Going forward in a digital invitation that’s available to everyone is always going to be free. The only thing we’re going to pay for is the next thing, the irreplaceable thing, the bespoke thing, the moment as opposed to the history.
Mary: You’re laying out a real challenge to all of us, aren’t you?
Seth: Oh, yes! If I wanted to sell books, I would just write Permission Marketing Part II, The Proven Handbook. I’m not doing this to sell books. I’m doing this to make a ruckus. This is the kind of thing you have to chew on and think about for a long time. You have to discuss it with other people, take baby steps and say, ‘You know what, it’s not fatal. In fact, this is why I’m here.’ ‘I am here’ is what we need to say to ourselves to do work that matters.
Mary: You would say more than that because you say, ‘You have to find a journey worthy of your heart and your soul.’ That’s a big challenge.
Seth: It’s funny, because the people who have found it treat it as an “of course”. To them it is obvious. They wouldn’t trade it for anything. I think it’s a little selfish to not share that feeling with folks who haven’t found it yet, with folks who have bought the propaganda that they should get an ‘A’, fit in, do what they’re told and wait their turn. Your turn’s not going to come. This is your turn. Take it or leave it.
Mary: What does this mean for writers, in particular?
Seth: We’ve just eliminated scarcity. There used to be scarcity of shelf space, scarcity of publishers, and scarcity of paper. All that’s gone. There’s unlimited shelf space, unlimited digital paper, and an unlimited number of publishers. You can’t continue to blame scarcity for the fact that your writing isn’t in the world.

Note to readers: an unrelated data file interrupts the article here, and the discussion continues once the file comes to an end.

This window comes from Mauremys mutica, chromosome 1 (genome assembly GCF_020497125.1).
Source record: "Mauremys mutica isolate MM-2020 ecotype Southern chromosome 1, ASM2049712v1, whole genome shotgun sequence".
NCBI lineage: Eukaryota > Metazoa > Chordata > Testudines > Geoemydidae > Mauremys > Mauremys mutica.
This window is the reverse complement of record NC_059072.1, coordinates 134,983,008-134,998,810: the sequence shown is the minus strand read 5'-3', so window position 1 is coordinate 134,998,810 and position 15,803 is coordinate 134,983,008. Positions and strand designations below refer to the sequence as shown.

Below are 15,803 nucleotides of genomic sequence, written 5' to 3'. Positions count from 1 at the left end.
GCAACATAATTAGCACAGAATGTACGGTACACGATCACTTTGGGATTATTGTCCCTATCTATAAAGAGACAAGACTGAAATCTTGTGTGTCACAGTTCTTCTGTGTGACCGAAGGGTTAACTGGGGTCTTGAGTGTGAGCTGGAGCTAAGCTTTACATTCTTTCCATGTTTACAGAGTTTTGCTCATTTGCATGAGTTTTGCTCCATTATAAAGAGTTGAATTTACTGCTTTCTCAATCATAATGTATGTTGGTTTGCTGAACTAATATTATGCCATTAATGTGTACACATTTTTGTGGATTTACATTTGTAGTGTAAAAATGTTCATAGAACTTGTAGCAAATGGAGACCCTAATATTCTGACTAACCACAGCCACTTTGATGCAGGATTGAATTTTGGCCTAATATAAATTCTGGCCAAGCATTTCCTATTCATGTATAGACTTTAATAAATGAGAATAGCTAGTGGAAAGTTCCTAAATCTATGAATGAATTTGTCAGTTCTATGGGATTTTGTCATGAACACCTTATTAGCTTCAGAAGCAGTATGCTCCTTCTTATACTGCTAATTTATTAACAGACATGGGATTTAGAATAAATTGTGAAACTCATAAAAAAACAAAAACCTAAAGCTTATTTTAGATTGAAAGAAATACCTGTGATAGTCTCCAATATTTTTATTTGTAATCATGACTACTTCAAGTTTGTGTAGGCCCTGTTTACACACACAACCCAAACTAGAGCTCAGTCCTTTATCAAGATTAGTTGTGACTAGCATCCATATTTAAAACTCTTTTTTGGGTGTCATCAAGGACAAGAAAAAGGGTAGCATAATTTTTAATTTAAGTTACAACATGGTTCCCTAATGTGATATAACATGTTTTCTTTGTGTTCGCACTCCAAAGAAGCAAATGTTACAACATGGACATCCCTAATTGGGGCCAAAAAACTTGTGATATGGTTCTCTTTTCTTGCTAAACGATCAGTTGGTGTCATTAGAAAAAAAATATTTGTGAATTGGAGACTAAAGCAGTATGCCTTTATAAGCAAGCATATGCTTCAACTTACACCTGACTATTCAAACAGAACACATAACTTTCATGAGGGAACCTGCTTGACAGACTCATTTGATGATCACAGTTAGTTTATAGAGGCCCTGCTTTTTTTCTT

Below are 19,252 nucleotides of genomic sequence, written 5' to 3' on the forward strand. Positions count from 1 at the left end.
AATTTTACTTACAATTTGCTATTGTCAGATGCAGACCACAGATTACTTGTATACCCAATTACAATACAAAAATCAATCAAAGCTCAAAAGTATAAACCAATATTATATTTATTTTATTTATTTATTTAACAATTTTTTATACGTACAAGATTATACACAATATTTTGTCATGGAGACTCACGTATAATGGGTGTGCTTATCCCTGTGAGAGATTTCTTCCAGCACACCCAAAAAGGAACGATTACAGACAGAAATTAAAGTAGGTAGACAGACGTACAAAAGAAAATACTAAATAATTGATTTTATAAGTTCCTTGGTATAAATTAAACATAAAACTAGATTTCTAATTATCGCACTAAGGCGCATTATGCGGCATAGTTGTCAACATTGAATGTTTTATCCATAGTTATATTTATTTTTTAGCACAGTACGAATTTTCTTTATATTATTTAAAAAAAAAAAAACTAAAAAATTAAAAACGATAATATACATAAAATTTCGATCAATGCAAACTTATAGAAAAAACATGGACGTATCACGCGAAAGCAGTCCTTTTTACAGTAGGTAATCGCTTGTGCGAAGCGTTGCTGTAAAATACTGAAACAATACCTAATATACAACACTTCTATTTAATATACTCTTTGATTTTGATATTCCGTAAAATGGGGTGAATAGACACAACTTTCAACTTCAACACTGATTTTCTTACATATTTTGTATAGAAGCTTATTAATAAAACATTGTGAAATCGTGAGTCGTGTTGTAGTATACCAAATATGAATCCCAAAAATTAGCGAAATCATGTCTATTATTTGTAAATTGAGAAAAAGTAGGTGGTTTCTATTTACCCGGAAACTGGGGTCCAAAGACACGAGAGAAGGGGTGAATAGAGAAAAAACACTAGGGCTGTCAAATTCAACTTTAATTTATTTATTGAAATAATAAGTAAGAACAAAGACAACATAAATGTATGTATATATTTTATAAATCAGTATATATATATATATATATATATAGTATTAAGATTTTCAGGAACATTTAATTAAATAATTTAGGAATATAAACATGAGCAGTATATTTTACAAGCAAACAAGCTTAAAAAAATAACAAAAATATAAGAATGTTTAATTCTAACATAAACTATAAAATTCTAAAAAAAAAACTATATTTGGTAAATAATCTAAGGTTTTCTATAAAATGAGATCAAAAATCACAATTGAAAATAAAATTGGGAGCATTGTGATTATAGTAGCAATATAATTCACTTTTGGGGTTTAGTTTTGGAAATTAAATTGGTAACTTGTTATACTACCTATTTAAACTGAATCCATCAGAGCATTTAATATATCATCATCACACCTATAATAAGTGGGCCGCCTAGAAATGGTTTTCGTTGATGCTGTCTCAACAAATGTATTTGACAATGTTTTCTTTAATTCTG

You have to accept that putting your writing out there is no longer difficult. What’s difficult is getting someone who encounters your writing to share it with someone else. That changes the kind of writing you should be doing. You shouldn’t ever again be writing to please an editor.
Mary: I was recently re-reading your book, The Purple Cow. In it, I found a very interesting passage. You write: ‘Why do birds fly in formation? Because the birds that follow have an easier flight.’
A lot of people follow a similar strategy. They think they can wait until a leader demonstrates a breakthrough and then rush to copy it. In the Icarus Deception, it seems you are now focused on the lone bird flying into the unknown.
You seem to have changed your perspective. If you have done so, what has occasioned the shift?
Seth: Mike Moritz, the great investor, said that he doesn’t invest in the flock; he invests in the bird that’s going to do something interesting. My late teacher Zig Ziglar used to say that if you watched birds in formation, you would see that after a while, the lead bird shifts and another bird takes its place, because it’s so tiring to go first.
In both Purple Cow and Icarus, I’m saying that being the last bird is easy but not useful. What makes a purple cow purple is that it’s the first one that makes ‘being purple’ something worth talking about. What is remarkable is that it went first.
The difference between now and then is that ten years ago I didn’t have the proof or the following to be as audacious as I’m capable of being today. In the ten years since I wrote Purple Cow, so many things I talked about have panned out, that it has become more and more clear. Whether you’re a writer or the maker of widgets, you won’t be able to keep going if you’re boring.
Mary: You’re also audacious in the way you’re publishing the Icarus Deception. First of all, you’ve created a free sample of the Icarus Deception, which I think everyone should read. Secondly, you’ve made it possible to pre-order the full version at a big discount.